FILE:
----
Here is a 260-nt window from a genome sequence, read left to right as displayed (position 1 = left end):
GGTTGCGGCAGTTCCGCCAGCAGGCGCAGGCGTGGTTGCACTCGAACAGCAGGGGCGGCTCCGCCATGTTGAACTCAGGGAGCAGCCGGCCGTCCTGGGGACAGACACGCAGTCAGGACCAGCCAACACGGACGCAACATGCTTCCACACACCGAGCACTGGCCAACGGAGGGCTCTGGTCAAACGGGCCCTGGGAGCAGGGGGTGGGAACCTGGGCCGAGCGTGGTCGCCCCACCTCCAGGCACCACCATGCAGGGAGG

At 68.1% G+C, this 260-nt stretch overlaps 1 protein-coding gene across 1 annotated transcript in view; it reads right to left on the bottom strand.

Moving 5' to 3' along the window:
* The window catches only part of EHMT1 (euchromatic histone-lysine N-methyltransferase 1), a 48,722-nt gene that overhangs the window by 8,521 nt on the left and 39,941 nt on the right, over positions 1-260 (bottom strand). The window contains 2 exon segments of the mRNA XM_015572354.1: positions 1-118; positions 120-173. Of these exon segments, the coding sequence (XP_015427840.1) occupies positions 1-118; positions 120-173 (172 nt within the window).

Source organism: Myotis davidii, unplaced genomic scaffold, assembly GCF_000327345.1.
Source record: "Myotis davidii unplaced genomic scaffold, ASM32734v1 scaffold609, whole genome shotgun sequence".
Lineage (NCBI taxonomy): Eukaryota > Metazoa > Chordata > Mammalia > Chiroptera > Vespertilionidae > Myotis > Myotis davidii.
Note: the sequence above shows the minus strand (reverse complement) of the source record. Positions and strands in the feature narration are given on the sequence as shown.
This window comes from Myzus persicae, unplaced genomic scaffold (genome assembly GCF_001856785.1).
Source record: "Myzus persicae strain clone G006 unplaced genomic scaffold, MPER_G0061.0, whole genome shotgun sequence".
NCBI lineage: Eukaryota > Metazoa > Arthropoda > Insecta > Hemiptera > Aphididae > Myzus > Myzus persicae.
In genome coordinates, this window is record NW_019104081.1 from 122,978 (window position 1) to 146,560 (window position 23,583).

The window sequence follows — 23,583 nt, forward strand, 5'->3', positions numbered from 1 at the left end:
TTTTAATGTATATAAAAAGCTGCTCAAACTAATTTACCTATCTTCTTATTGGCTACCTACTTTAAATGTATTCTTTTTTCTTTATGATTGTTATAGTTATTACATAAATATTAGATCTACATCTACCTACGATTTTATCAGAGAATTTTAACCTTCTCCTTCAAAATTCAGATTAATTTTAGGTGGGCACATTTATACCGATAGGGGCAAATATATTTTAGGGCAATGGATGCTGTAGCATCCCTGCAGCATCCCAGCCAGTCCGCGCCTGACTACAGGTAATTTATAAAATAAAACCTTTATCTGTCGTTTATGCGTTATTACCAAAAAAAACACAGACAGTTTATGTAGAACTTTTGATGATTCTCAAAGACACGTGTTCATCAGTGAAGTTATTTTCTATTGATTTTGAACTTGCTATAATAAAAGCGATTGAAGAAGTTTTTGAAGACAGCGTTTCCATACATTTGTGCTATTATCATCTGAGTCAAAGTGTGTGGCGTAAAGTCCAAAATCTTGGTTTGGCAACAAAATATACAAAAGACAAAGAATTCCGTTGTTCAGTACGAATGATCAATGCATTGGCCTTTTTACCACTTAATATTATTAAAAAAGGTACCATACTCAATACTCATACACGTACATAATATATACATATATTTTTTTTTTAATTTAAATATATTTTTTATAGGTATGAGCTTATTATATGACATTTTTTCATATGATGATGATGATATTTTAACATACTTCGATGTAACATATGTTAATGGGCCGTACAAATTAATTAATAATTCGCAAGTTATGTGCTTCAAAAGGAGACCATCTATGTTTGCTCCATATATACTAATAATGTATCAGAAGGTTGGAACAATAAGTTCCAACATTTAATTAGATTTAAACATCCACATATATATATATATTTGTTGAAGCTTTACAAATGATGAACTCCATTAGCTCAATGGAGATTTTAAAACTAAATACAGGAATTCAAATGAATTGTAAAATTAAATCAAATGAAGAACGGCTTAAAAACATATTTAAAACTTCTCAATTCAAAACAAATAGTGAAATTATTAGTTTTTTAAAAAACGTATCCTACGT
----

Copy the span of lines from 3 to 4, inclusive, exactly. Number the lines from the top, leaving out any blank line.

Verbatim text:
At 68.1% G+C, this 260-nt stretch overlaps 1 protein-coding gene across 1 annotated transcript in view; it reads right to left on the bottom strand.

Moving 5' to 3' along the window: